The OEB Global Plenary Debate: 'This House Believes That an Obsession with Economics Is Harming Education and Undermining the Skills We Need for the Future'
Date Thursday, Nov 28 Time –
Education is becoming increasingly focussed on delivering the skills employers need. Is this a good thing? As we struggle to satisfy employers and meet the demands of the market, are we losing sight of what is really important? In our obsession with 'Industry 4.0' and as we try to define '21C skills' in an era of rapid, technological change, are we losing sight of what is really important in education and failing to provide learners with what they are likely to need for their whole lives? Shouldn't we be providing the existential skills that will always be relevant and not just the training for jobs and markets that are likely to be here today but gone tomorrow? Are the short-term needs of industry and an exaggerated emphasis on the importance of economics in planning education policy distorting our priorities? Are the latest models right for what our societies and our planet are likely to need in the future? How can we future-proof learning?
Join us at the OEB Global Plenary Debate for a discussion about the fundamentals of education and an exciting exploration of what learning should mean in the future.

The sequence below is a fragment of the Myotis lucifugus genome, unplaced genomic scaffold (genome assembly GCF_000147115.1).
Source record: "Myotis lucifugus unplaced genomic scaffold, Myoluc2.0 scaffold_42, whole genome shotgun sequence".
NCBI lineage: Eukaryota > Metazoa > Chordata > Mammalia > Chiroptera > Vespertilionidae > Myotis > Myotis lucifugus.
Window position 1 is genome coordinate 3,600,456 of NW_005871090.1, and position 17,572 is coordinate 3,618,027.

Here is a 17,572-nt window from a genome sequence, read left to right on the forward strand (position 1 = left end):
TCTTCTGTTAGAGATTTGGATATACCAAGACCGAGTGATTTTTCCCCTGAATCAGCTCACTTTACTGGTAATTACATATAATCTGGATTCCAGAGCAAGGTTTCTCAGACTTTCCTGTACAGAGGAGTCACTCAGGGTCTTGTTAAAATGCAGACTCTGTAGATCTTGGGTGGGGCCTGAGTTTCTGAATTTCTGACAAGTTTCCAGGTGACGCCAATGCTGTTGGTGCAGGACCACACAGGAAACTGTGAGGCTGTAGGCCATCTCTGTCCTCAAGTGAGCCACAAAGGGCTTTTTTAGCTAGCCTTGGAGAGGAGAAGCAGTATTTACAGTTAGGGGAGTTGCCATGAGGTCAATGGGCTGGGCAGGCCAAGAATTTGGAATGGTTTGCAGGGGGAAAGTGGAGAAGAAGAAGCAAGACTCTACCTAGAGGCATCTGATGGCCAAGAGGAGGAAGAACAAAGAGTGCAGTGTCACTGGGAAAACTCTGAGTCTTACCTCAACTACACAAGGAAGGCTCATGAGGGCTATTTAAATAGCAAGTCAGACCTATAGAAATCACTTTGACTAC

Professor, Author and Internationally Recognised Expert on Interaction in Learning and Collaboration for Learning, The Netherlands
Paul A. Kirschner is university distinguished professor at the Open University of the Netherlands as well as visiting professor of education with a special emphasis on learning and interaction in teacher education at the University of Oulu, Finland.
He is an internationally recognized expert in the fields of educational psychology and instructional design. He is research fellow of the American Educational Research Association (the first European to receive this honour), the International Society of the Learning Sciences, and the Netherlands Institute for Advanced Study in the Humanities and Social Science. He was president of the International Society of the Learning Sciences (ISLS) in 2010-2011 and a member of both the ISLS CSCL Board and the Executive Committee of the Society. He is currently a member of the Scientific Technical Council of the Foundation for University Computing Facilities (SURF WTR) in the Netherlands and was a member of the Dutch Educational Council and, as such, was advisor to the Minister of Education (2000-2004).
He is chief editor of the Journal of Computer Assisted Learning, associate editor of Computers in Human Behavior, and has published a number of very successful books including Ten Steps to Complex Learning (now in its third revised edition and translated/published in Korea and China) and Urban Legends about Learning and Education. He also co-edited two other books (Visualizing Argumentation and What We Know about CSCL).
His areas of expertise include interaction in learning, collaboration for learning (computer supported collaborative learning), and regulation of learning.
Head of Talent and Head of IT at Metronom GmbH, Germany
David is currently responsible for growing the METRONOM Hub in Berlin and has previously worked for numerous companies in Product Management related roles and he additionally actively participates in the area of entrepreneurship.
Being exposed to the various educational systems throughout his life, Germany for his secondary school, Poland for his High-School and Bachelors and Scotland for his Masters, he got first-hand experience on how they differ.